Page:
Research findings, "HIV infection, sexual risk behaviour and condom use in the Belize defense force," are discussed in a new report. According to recent research from New York City, United States, "This study is the first Biological and Behavioral Surveillance Survey to be conducted among personnel in the Belize Defense Force. The purpose of the study was to understand the prevalence of HIV infection and risk behaviours, and to identify key correlates of sexual risk behaviours."
"A representative sample of personnel underwent serological testing and an Audio Computer-Assisted Self Interview. Of those sampled, 351 completed a blood test and 334 completed a behavioural interview. The prevalence of HIV was 1.14%. Twelve percent had ever reported being diagnosed with a sexually transmitted infection (STI) or screened positive for HIV infection. The odds of ever having an STI/HIV were higher among those who had less education, those who had sex with a commercial sex worker (CSW), those who ever engaged in receptive anal sex and those with post-traumatic stress disorder (PTSD). Alcohol abuse and PTSD were prevalent and associated with HIV risk behaviours," wrote M. Anastario and colleagues (see also HIV/AIDS).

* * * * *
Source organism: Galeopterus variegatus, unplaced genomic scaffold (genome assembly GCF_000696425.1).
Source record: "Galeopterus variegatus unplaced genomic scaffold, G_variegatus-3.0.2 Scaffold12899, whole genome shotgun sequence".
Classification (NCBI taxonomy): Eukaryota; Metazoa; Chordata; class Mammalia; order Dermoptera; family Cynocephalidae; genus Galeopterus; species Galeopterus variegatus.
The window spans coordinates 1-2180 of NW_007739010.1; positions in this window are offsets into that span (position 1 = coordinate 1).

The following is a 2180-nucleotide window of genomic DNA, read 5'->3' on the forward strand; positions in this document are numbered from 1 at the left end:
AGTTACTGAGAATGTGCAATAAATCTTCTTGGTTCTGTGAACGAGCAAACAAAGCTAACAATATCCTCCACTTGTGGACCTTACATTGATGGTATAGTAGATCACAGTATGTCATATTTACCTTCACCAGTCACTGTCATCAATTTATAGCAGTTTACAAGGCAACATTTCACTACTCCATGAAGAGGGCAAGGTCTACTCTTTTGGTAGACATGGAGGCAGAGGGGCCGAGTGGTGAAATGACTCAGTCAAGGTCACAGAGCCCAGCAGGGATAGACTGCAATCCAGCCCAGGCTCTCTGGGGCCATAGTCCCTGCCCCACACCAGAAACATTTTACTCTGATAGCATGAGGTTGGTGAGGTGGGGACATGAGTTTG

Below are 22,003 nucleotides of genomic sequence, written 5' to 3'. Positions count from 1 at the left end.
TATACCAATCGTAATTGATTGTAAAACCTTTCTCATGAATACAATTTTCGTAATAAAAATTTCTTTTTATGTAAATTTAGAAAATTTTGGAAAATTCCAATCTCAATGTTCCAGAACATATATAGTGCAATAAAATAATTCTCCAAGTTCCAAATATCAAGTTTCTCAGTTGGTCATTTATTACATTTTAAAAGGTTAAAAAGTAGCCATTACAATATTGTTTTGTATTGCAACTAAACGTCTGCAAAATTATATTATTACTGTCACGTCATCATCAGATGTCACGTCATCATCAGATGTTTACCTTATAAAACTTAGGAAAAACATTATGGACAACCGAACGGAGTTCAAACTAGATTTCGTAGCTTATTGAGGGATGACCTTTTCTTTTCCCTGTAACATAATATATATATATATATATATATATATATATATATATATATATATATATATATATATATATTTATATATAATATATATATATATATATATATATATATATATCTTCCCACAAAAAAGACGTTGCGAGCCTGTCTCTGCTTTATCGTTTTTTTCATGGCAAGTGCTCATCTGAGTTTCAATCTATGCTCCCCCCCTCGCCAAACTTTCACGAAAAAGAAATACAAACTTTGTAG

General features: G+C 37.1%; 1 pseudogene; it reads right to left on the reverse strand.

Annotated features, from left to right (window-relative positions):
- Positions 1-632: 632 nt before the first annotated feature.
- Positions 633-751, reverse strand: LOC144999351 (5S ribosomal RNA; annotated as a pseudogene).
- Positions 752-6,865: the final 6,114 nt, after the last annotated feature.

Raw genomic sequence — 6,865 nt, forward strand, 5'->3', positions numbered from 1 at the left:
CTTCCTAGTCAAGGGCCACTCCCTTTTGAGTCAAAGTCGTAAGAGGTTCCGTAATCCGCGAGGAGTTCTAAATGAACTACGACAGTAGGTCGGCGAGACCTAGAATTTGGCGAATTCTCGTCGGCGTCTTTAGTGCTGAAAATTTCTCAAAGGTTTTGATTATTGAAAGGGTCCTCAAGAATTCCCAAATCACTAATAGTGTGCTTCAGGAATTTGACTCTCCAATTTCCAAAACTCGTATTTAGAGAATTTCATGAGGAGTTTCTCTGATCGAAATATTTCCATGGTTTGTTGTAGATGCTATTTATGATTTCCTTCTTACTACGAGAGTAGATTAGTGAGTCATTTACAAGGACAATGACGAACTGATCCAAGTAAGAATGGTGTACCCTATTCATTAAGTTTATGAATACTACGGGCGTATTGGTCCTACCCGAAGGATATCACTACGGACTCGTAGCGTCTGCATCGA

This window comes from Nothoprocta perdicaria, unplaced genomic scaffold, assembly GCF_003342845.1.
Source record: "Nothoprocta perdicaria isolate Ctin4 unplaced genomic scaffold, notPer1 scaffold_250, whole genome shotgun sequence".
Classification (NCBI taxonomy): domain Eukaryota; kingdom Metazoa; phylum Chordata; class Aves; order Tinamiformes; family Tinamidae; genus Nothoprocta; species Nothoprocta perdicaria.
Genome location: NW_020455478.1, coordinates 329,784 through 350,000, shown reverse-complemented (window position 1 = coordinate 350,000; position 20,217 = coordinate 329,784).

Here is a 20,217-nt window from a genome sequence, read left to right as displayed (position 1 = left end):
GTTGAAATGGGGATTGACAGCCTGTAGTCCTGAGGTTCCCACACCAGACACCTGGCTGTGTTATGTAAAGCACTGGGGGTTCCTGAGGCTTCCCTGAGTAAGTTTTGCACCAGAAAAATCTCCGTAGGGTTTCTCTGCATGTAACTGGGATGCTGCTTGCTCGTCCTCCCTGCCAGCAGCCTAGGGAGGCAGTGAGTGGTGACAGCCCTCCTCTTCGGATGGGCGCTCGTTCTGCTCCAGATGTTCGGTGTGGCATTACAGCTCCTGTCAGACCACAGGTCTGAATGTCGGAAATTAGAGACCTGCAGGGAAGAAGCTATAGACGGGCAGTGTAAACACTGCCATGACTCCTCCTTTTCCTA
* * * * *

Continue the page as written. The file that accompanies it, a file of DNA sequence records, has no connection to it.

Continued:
The researchers concluded: "These results are being used to inform current prevention efforts."
Anastario and colleagues published their study in International Journal of Std & Aids (HIV infection, sexual risk behaviour and condom use in the Belize defense force. International Journal of Std & Aids, 2011;22(2):73-9).